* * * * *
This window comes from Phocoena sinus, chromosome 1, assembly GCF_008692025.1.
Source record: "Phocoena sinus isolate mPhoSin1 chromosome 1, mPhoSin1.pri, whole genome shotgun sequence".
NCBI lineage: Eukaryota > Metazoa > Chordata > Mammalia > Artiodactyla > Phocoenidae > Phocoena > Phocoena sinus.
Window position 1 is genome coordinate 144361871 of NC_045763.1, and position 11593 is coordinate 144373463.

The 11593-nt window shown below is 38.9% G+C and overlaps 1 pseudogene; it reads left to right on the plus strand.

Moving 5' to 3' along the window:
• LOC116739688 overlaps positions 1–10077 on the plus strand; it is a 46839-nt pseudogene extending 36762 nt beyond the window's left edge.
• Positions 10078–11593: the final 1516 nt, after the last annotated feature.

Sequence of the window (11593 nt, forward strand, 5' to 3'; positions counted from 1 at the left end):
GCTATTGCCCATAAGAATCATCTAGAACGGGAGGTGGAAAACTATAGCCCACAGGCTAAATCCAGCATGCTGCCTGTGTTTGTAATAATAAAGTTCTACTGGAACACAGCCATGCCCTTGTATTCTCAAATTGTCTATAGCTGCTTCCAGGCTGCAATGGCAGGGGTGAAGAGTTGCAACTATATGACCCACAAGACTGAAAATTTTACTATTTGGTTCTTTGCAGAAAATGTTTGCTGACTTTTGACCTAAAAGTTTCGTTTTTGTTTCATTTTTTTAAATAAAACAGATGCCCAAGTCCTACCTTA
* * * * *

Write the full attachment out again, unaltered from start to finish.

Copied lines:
This window comes from Phocoena sinus, chromosome 1, assembly GCF_008692025.1.
Source record: "Phocoena sinus isolate mPhoSin1 chromosome 1, mPhoSin1.pri, whole genome shotgun sequence".
NCBI lineage: Eukaryota > Metazoa > Chordata > Mammalia > Artiodactyla > Phocoenidae > Phocoena > Phocoena sinus.
Window position 1 is genome coordinate 144361871 of NC_045763.1, and position 11593 is coordinate 144373463.

The 11593-nt window shown below is 38.9% G+C and overlaps 1 pseudogene; it reads left to right on the plus strand.

Moving 5' to 3' along the window:
• LOC116739688 overlaps positions 1–10077 on the plus strand; it is a 46839-nt pseudogene extending 36762 nt beyond the window's left edge.
• Positions 10078–11593: the final 1516 nt, after the last annotated feature.

Sequence of the window (11593 nt, forward strand, 5' to 3'; positions counted from 1 at the left end):
GCTATTGCCCATAAGAATCATCTAGAACGGGAGGTGGAAAACTATAGCCCACAGGCTAAATCCAGCATGCTGCCTGTGTTTGTAATAATAAAGTTCTACTGGAACACAGCCATGCCCTTGTATTCTCAAATTGTCTATAGCTGCTTCCAGGCTGCAATGGCAGGGGTGAAGAGTTGCAACTATATGACCCACAAGACTGAAAATTTTACTATTTGGTTCTTTGCAGAAAATGTTTGCTGACTTTTGACCTAAAAGTTTCGTTTTTGTTTCATTTTTTTAAATAAAACAGATGCCCAAGTCCTACCTTA